• Again, lice is not something I’ve directly dealt with so I don’t have direct experience. My understanding is that the concerns are they can cause other infections, disease transmission and perhaps ill thrift through dragging the animal’s resources down if it is a severe infection. Piglets would be more sensitive I would think as they are smaller so getting rid of the infestation now is a very good idea. I just googled and Ivermec pops up as a solution.

  13. wes says:

    Big Walter, I have a few more questions about worming. Do you quit feeding garlic, or any other kinds of wormers before butchering? If so for how long before butchering? It is a very cold late fall here in MO. I have a couple of hogs I plan to send to the butcher in about 2 months. I wasn’t planning to have them tested for worms, but it is something that has been bothering me. Do you think I should have them tested, or just feed the garlic and hope for the best?

    • Garlic is good food and there is no withdrawal period necessary. If you use a commercial dewormer like Ivermec or Fenbendazole then observe the withdrawal they recommend. Deworming has it’s greatest leverage earlier in the animals’s live cycle so it is really at weaning and during the grower phase that it should be done as well as at quarantine if you’re bringing in new stock to your farm. There isn’t a lot of point in deworming close to slaughter.

      If the pigs have been on pasture under managed rotational grazing I doubt they’ll need any deworming. If you want to have a little fun you can do a fecal test – great homeschool project with a microscope or even a good loupe. Google for pictorial and text directions.

  14. Mary says:

    Thank you again, garlic is on order for the piggies. Waiting for one mama to farrow, I am driving her nuts checking on her. Nesting is going on today and she is huge. This is her first litter and mine too:) Well have a wonderful day and yay I think spring has finally made it. Thanks again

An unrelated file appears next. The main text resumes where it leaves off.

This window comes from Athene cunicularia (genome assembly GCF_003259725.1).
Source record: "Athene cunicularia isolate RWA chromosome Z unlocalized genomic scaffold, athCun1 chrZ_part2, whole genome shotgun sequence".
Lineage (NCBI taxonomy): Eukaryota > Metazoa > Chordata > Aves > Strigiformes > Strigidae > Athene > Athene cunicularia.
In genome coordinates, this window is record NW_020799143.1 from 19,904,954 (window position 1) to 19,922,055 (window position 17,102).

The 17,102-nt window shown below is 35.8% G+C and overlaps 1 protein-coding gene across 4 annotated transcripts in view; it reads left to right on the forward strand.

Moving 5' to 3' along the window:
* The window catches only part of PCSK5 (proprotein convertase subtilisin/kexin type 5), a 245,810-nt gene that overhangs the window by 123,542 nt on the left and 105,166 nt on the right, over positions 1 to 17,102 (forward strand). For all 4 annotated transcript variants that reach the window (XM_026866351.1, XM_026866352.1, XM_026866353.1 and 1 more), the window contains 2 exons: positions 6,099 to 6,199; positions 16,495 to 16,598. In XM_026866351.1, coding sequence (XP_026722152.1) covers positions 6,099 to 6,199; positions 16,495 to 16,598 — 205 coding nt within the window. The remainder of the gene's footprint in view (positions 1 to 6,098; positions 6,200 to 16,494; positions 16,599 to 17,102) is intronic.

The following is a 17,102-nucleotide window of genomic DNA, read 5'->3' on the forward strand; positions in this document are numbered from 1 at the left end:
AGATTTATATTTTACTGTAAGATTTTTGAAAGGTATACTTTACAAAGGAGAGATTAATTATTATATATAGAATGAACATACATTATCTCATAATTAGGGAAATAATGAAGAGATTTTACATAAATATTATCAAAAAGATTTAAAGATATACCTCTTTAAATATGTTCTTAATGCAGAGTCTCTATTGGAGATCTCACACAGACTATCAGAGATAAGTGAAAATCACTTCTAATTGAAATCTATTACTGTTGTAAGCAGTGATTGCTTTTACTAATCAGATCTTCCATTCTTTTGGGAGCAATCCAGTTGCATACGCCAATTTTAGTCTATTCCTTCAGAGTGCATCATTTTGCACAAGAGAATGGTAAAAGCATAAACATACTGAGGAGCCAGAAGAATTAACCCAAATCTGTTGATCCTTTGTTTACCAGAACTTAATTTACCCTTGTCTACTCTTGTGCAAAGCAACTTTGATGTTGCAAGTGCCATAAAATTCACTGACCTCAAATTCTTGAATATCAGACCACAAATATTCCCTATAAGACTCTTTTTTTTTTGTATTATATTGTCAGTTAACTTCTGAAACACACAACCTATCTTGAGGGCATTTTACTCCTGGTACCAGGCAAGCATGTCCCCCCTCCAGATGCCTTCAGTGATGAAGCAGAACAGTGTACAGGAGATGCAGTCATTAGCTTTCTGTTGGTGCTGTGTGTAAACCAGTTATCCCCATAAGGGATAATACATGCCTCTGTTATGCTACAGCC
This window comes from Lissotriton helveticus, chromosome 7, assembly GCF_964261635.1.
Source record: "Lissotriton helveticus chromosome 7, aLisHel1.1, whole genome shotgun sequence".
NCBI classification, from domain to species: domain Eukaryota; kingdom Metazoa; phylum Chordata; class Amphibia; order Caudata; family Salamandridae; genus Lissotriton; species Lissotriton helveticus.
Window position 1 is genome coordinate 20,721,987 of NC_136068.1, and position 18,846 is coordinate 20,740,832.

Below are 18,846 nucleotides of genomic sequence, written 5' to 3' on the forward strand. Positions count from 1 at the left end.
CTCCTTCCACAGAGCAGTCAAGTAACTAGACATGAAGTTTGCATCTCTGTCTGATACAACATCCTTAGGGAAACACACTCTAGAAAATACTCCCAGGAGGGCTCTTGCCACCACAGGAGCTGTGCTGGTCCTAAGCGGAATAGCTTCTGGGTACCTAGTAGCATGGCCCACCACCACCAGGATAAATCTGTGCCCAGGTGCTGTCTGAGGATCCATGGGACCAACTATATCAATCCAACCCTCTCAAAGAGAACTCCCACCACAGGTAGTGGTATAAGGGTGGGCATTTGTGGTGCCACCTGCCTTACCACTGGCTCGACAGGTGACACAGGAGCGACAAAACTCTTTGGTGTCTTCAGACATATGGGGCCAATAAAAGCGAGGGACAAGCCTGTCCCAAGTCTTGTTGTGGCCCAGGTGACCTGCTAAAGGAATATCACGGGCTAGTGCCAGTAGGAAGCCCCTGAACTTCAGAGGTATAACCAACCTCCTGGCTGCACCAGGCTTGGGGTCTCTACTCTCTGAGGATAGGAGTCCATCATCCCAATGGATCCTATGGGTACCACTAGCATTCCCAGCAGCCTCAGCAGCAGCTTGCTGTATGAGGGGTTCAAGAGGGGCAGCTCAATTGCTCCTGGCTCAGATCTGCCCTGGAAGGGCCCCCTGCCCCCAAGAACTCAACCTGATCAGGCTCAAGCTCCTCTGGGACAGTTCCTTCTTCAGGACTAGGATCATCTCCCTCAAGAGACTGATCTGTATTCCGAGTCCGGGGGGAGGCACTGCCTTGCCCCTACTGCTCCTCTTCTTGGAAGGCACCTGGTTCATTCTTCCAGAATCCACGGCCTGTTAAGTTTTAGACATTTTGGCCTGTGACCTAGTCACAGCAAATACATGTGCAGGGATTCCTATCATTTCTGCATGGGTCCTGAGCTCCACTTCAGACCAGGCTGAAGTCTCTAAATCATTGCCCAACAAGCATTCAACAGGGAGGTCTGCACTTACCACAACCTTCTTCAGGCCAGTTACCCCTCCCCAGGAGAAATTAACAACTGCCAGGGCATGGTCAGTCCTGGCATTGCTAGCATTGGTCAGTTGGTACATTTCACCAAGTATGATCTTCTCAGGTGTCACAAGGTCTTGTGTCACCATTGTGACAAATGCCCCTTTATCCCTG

15. Ken in NH says:

    I have a young hog that’s about 50 lbs. Looks and acts healthy, but displays some questionable behavior. More often than not, I observe him either sitting dog-style or laying down completely when eating. He did have a cough for a week or so, most pronounced in the morning, but that has since cleared up. Should I be concerned with this behavior? I know sitting dog-style is sometimes an indication of illness, but, like I said, he otherwise exhibits no other symptoms of being unhealthy. He’s active, alert, playful, normal stool, etc.

  16. Jami says:

    Just wanted to add to this wonderful discussion –

    Wood Coal (or biochar) is a negative substance, that is to say it pulls from the body/earth. Char pulls – minerals and other substances like chemicals, heavy metals, etc. this is why it is use for overdoses in hospitals. So if animals are eating it they must need a cleaning and know it.

    Animals are not getting minerals from char, as you suspected Walter. However one could load char by soaking it in Kelp water say and then feed it. Once loaded, char is a slow release mechanism. After loaded it is a wonderful soil amendment. People crush char and soak in a bucket with water and urine or dung to load, then mix it into the top soil for a slow release of nutrients.

    Regarding DE:
    I’ve wondered if maybe the water of the gut doesn’t surround the DE particles preventing them from ‘cutting’ as they do when dry. I too have not seen conclusive proof of DE working internally in animals. I have more hope for soap added to the water :-)